Posttraumatic stress is a mental disorder within the group of disorders related to trauma and stress factors. It is characterized by the appearance of specific symptoms after exposure by an individual to a stressful and/or traumatic event. It is a psychopathology that is highly debilitating for the patient, often neutralizing them to the extent that they become suicidal.
Our body has evolved over thousands of years and has enabled us to reach the tip of the evolutionary pyramid, thanks to a highly adaptive development of our organic systems. We have a brain that enables us to apply reasoned and logical analysis to the information we collect from our medium or environment, which allows us to interact with our environment in a very efficient, effective and more adaptive way.
But our cerebral cortex is not the only tool that has enabled us to get where we are today. We do not have powerful teeth, claws or muscles… There are many animals that are stronger, faster, more dangerous to us. To defend ourselves from them and from other possible threats as quickly and as efficiently as possible, our nervous system has an autonomous branch (that, as its name indicates, works automatically), which modulates part of our emotional response, all of our phylogenetic fight-flight defense system.
This fight-flight system enables us, when our senses detect a possible threat, to mobilize all of our organic resources to respond as operatively as possible. Evolution has modulated two main responses: we either face the threat, fight; or we run away from it, flight.
When we face an event that is perceived to be stressful (an accident, separation, phobias, illness, abuse, violence, death, etc.), this fight-flight system is highly active, so much so that it can even produce different negative effects on our cortical systems, memory, perception of time, perception of effort, etc. Depending on the intensity of the traumatic event and/or time of exposure, this response that had protected our species for thousands of years and enabled us to adapt to our environment can cause alterations in our brain that can turn into the dreaded posttraumatic stress disorder. Thus, the connection between the two halves of our brains, which is connected by the corpus callosum, may be affected, preventing proper cross communication between them, making it impossible to assimilate and consolidate the information from the traumatic event experienced.
This communication failure between the two halves has been marked as one of the possible causes at the structural level of this type of stress-related psychopathology and, more recently, new studies suggest that hyperactivity in one branch of the autonomous nervous system that we mentioned above could be the cause of these dysregulations.
In our case, we have spent nine years working in the area of combat psychophysiology, analyzing stress response in combatants and the effect on different organic systems. We have shown how situations of uncertainty, in which uncontrollability is maximum and the certainty of threat against life and limb is maximum, the response of this autonomous nervous system is also maximum. Here we can identify two branches: one that controls the stress response and activation that prepares us to face threats, the sympathetic autonomous nervous system; and the branch that does the exact opposite, it places the organism into a state of homeostasis, a state of calm and recovery. This is the parasympathetic branch.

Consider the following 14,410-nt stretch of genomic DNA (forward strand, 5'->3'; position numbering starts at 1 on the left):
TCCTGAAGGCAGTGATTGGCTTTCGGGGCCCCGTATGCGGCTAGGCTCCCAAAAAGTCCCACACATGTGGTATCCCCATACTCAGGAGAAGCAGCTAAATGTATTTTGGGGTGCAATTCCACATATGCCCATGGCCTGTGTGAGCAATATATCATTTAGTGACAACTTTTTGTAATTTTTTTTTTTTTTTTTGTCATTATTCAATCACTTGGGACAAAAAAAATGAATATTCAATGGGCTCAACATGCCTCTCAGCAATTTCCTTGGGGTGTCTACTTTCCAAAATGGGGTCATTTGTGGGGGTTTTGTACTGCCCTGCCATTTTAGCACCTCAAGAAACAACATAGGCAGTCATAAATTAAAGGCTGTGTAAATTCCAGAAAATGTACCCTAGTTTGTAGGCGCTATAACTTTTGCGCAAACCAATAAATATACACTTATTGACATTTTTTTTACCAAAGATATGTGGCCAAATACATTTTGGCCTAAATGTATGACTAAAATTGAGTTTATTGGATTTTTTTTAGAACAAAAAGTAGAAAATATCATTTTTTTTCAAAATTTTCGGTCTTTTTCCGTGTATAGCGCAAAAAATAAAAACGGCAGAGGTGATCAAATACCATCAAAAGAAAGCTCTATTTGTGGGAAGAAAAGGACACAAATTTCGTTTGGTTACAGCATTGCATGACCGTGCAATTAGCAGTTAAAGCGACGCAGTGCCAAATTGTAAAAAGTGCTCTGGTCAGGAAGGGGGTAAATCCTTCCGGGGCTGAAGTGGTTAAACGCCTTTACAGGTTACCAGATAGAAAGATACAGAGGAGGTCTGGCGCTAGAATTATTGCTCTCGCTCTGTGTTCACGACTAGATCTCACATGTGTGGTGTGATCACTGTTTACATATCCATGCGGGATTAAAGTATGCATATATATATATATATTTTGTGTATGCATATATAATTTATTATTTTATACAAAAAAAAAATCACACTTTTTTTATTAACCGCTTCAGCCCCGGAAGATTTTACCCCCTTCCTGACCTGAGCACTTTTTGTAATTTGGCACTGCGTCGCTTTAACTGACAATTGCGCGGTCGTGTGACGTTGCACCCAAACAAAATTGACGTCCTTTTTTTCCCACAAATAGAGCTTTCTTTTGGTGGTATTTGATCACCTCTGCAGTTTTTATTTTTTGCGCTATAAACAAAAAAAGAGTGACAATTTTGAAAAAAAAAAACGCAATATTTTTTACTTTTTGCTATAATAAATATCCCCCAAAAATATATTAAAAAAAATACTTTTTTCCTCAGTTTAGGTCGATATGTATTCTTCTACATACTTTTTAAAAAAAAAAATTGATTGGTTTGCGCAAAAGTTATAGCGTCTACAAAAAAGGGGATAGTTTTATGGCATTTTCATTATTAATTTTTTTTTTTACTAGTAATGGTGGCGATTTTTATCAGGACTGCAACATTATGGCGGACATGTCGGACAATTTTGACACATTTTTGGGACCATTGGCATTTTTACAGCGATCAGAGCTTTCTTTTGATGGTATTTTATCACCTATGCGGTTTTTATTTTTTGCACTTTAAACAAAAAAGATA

In this military context, regardless of the type of action taken (parachute jumps, jumps from a height, symmetrical combat, asymmetrical combat, close-quarters combat, on cliffs, in rescue missions, subterfuge, etc.) and regardless of the unit (whether light infantry, heavy infantry, special operations, mountain operations, expeditionary forces, etc.), there is a high response from this sympathetic nervous system. Other researchers, primarily from the United States, when evaluating the state of the autonomous nervous system in combat veterans, saw that those with stress-related pathologies, such as posttraumatic stress, had sustained hyperactivity of the sympathetic nervous system caused by prolonged exposure to a highly demanding environment in which they had to face a multitude of stressful events. Since then, a number of interventions from the field of psychopharmacology and psychological intervention have attempted to treat it, with results that alleviated acute symptoms, but that achieved continuous improvement over time. With this background, our working group suggested a comprehensive intervention for military personnel that sought to treat the problem before it could occur. Thus, preparation was undertaken prior to the mission with a military unit before deploying to the operations zone, to improve the response of their autonomous nervous system before facing the stressful context of an international mission, in an attempt to avoid the activation of the nervous system when reaching pathological limits. In just six weeks, we achieved it, and after their mission their autonomous nervous system showed an even better response than before going on the mission, with no incidence of stress-related psychopathologies. It was an important discovery that helps us better understand the psychophysiology of this type of highly destructive pathology, and it encourages us to continue our research, in order to contribute another grain of sand to this knowledge structure. This research, like the rest undertaken by the applied psychophysiology group, seeks to apply the currently developed knowledge base directly to improve some area of life. In this case, it was military personnel, but it is also being applied to the areas of health, education, sport and in the penitentiary context.